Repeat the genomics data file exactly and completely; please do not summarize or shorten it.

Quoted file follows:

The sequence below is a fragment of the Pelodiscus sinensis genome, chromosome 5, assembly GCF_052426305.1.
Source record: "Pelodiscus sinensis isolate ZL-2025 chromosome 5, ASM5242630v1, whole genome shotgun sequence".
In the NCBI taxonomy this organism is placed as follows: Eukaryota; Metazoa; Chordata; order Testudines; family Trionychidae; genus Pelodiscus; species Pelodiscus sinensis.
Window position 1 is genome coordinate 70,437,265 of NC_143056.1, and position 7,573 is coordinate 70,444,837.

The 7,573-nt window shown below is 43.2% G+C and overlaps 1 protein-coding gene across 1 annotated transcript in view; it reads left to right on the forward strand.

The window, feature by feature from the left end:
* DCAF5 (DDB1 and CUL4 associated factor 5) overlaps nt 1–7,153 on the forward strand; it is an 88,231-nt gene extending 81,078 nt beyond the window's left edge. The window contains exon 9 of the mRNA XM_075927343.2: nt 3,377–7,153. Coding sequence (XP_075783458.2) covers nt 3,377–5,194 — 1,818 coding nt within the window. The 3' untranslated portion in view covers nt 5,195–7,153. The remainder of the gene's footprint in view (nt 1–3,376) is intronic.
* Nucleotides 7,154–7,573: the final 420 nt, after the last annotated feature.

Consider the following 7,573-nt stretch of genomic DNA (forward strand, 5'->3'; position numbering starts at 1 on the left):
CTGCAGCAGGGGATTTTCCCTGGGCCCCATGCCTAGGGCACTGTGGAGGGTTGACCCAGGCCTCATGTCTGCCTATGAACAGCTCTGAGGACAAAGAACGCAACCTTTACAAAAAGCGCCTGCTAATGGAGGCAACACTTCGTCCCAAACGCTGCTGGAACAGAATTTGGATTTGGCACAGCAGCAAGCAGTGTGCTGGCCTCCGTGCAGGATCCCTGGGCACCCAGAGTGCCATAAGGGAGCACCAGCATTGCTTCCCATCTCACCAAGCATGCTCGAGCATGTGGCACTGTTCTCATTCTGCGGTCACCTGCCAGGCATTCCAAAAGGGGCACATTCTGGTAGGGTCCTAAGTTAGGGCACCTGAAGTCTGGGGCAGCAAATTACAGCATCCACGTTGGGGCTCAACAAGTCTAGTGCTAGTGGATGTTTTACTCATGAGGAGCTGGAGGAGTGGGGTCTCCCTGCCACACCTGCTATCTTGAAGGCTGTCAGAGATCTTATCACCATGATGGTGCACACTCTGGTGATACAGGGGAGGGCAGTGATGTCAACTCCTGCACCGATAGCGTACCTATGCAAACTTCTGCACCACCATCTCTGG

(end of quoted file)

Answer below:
The sequence below is a fragment of the Pelodiscus sinensis genome, chromosome 5, assembly GCF_052426305.1.
Source record: "Pelodiscus sinensis isolate ZL-2025 chromosome 5, ASM5242630v1, whole genome shotgun sequence".
In the NCBI taxonomy this organism is placed as follows: Eukaryota; Metazoa; Chordata; order Testudines; family Trionychidae; genus Pelodiscus; species Pelodiscus sinensis.
Window position 1 is genome coordinate 70,437,265 of NC_143056.1, and position 7,573 is coordinate 70,444,837.

The 7,573-nt window shown below is 43.2% G+C and overlaps 1 protein-coding gene across 1 annotated transcript in view; it reads left to right on the forward strand.

The window, feature by feature from the left end:
* DCAF5 (DDB1 and CUL4 associated factor 5) overlaps nt 1–7,153 on the forward strand; it is an 88,231-nt gene extending 81,078 nt beyond the window's left edge. The window contains exon 9 of the mRNA XM_075927343.2: nt 3,377–7,153. Coding sequence (XP_075783458.2) covers nt 3,377–5,194 — 1,818 coding nt within the window. The 3' untranslated portion in view covers nt 5,195–7,153. The remainder of the gene's footprint in view (nt 1–3,376) is intronic.
* Nucleotides 7,154–7,573: the final 420 nt, after the last annotated feature.

Consider the following 7,573-nt stretch of genomic DNA (forward strand, 5'->3'; position numbering starts at 1 on the left):
CTGCAGCAGGGGATTTTCCCTGGGCCCCATGCCTAGGGCACTGTGGAGGGTTGACCCAGGCCTCATGTCTGCCTATGAACAGCTCTGAGGACAAAGAACGCAACCTTTACAAAAAGCGCCTGCTAATGGAGGCAACACTTCGTCCCAAACGCTGCTGGAACAGAATTTGGATTTGGCACAGCAGCAAGCAGTGTGCTGGCCTCCGTGCAGGATCCCTGGGCACCCAGAGTGCCATAAGGGAGCACCAGCATTGCTTCCCATCTCACCAAGCATGCTCGAGCATGTGGCACTGTTCTCATTCTGCGGTCACCTGCCAGGCATTCCAAAAGGGGCACATTCTGGTAGGGTCCTAAGTTAGGGCACCTGAAGTCTGGGGCAGCAAATTACAGCATCCACGTTGGGGCTCAACAAGTCTAGTGCTAGTGGATGTTTTACTCATGAGGAGCTGGAGGAGTGGGGTCTCCCTGCCACACCTGCTATCTTGAAGGCTGTCAGAGATCTTATCACCATGATGGTGCACACTCTGGTGATACAGGGGAGGGCAGTGATGTCAACTCCTGCACCGATAGCGTACCTATGCAAACTTCTGCACCACCATCTCTGG